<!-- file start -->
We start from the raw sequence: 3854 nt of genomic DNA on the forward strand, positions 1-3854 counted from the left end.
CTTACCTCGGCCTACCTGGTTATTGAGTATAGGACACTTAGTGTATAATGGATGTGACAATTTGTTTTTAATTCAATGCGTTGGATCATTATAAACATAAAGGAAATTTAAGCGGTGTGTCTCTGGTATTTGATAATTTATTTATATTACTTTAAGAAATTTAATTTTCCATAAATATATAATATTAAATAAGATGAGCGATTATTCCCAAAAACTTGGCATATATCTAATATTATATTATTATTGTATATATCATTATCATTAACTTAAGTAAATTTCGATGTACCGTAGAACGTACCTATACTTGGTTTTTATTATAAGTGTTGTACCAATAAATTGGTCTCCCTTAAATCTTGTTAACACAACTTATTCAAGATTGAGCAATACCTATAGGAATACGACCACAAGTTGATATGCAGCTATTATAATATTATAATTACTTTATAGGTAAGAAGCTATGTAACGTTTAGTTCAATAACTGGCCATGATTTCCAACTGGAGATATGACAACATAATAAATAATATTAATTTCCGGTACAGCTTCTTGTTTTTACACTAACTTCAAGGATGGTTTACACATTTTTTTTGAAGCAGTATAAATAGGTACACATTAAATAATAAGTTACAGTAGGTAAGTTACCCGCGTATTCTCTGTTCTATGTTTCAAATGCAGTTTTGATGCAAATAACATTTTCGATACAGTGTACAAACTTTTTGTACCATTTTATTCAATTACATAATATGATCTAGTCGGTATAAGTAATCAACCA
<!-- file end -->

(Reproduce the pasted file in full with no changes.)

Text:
We start from the raw sequence: 3854 nt of genomic DNA on the forward strand, positions 1-3854 counted from the left end.
CTTACCTCGGCCTACCTGGTTATTGAGTATAGGACACTTAGTGTATAATGGATGTGACAATTTGTTTTTAATTCAATGCGTTGGATCATTATAAACATAAAGGAAATTTAAGCGGTGTGTCTCTGGTATTTGATAATTTATTTATATTACTTTAAGAAATTTAATTTTCCATAAATATATAATATTAAATAAGATGAGCGATTATTCCCAAAAACTTGGCATATATCTAATATTATATTATTATTGTATATATCATTATCATTAACTTAAGTAAATTTCGATGTACCGTAGAACGTACCTATACTTGGTTTTTATTATAAGTGTTGTACCAATAAATTGGTCTCCCTTAAATCTTGTTAACACAACTTATTCAAGATTGAGCAATACCTATAGGAATACGACCACAAGTTGATATGCAGCTATTATAATATTATAATTACTTTATAGGTAAGAAGCTATGTAACGTTTAGTTCAATAACTGGCCATGATTTCCAACTGGAGATATGACAACATAATAAATAATATTAATTTCCGGTACAGCTTCTTGTTTTTACACTAACTTCAAGGATGGTTTACACATTTTTTTTGAAGCAGTATAAATAGGTACACATTAAATAATAAGTTACAGTAGGTAAGTTACCCGCGTATTCTCTGTTCTATGTTTCAAATGCAGTTTTGATGCAAATAACATTTTCGATACAGTGTACAAACTTTTTGTACCATTTTATTCAATTACATAATATGATCTAGTCGGTATAAGTAATCAACCA